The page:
Peter’s academic qualifications are in earth sciences and natural resources management, including a Master Philosophy in Polar Studies, Scott Polar Research Institute, Cambridge University. He has published widely on the Antarctic environment and served on the Editorial Board of the international journal, Polar Record.
Peter worked for the Australia's Antarctic Division between 1976 and 1998 holding leadership positions on several resupply voyages and summer research expeditions. Peter led a traverse in Enderby Land, along with aerial mapping and geophysical surveys covering an area almost the size of Victoria. The data collected by these projects contributed to international programs to improve understanding of the dynamics of Antarctica’s ice cap.
Mike worked as Scientist for the Australian Antarctic Division for 4 years from 1977 to 1980. During that time, he was fortunate to travel to the Antarctic on three occasions to work as an expeditioner scientist at three different Australian stations.
His scientific research involved studying the life and survival of microscopic plants called algae and small animals that lived under the ice in some of the hundreds of freshwater and salt lakes in the Vestfold Hills near Davis Station. Due to his contribution to the study of lakes in the Antarctic, a lake that he was the first to visit and investigate in the Vestfold Hills was named after him in 1991 (Burch Lake).
Greg Fitzgerald was a pilot and Captain with Qantas Airways for 35 years. Whilst he held many senior management and training roles with the airline, prior to his retirement from full time flying, he ran the Antarctic charter program. Greg has made over 24 trips to Antarctica, by air, and hence knows the topography in the scenic viewing areas in detail. He has inside knowledge on how a charter to Antarctica needs to be impeccably planned and executed to ensure the best and safest viewing possible.
Not only has Greg travelled to Antarctica by air but also by ship. His passion for maritime operations (and holding professional maritime credentials) led him to visit several research stations and experience the continent and its wildlife from the ground.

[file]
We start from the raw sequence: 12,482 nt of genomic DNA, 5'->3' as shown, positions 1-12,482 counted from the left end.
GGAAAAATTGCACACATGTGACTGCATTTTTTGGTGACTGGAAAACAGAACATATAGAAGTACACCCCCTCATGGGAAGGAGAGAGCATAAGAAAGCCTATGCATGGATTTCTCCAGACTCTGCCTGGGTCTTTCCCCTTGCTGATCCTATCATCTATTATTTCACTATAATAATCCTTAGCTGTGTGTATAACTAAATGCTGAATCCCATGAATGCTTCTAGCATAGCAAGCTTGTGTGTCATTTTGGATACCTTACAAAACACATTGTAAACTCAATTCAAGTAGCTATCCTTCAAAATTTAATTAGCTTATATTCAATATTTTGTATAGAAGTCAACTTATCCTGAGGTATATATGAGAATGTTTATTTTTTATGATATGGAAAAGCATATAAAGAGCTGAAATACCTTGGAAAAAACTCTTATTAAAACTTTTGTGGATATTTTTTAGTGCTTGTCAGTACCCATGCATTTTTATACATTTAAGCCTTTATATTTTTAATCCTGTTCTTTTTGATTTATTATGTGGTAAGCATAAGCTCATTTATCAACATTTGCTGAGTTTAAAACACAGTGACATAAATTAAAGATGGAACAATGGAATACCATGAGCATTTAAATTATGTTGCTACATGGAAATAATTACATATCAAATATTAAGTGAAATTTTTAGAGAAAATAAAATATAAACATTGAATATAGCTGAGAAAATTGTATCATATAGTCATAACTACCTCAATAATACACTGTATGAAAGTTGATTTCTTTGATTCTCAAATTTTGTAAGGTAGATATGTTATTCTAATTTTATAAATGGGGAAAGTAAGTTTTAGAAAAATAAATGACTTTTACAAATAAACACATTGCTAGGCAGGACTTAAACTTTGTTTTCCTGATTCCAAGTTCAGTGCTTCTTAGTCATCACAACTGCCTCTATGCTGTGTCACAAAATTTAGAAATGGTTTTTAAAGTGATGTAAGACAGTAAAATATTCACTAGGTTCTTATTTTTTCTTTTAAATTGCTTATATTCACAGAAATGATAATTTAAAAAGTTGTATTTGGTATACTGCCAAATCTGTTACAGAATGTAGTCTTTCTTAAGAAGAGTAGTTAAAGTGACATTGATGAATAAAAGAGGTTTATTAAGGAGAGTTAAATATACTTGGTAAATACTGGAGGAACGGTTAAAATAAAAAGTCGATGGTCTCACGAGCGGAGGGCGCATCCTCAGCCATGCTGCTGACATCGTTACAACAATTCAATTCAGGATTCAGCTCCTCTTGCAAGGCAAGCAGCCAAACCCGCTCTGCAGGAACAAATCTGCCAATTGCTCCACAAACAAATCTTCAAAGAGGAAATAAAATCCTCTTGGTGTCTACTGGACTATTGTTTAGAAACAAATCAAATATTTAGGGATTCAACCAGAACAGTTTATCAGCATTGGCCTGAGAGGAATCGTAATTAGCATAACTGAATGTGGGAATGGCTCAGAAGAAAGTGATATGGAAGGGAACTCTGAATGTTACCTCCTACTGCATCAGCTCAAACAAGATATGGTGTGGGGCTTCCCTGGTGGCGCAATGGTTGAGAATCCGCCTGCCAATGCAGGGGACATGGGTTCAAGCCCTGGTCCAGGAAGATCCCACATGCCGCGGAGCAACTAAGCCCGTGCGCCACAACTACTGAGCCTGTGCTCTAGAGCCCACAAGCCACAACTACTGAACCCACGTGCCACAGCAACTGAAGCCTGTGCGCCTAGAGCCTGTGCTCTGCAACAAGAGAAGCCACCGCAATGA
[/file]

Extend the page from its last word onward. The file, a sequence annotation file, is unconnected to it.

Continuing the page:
Peter completed many expeditions across various stations in Antarctica. Peter’s primary role was that of the station maintenance plumber responsible for maintaining the station’s heating, fire services, “making” water for everyone and looking after all the associated equipment such as boilers, pumps, air conditioning systems etc.
His secondary role varied from year to year, at Mawson he was the fire chief responsible for attending all fire alarms and making the appropriate decision, with the help of another expeditioner, he was also given the task of videographer for the year.
Peter is a Location Manager and Producer/Director of documentaries in the Australian Film Industry. His involvement with Antarctica commenced in 1980 when he joined ANARE as the wintering Glaciologist at Casey Station leading a traverse along the 2000m contour between Casey and the longitude of the French base of Dumont D'urville which is on the coast near Mawson’s Hut at Commonwealth Bay.
Peter was script editor for the 1992 Imax film "Antarctica" and his recollections of the year he spent at Casey in 1980 are used in the NSW Department of School Education, Geography syllabus. He has been on close to 20 Antarctica Flights.
Beyond his own research Mike has always been involved in outdoor station activities from Elephant Seal population censuses on Macquarie Island, summer and winter Emperor Penguin colony census work at Amanda Bay and Auster.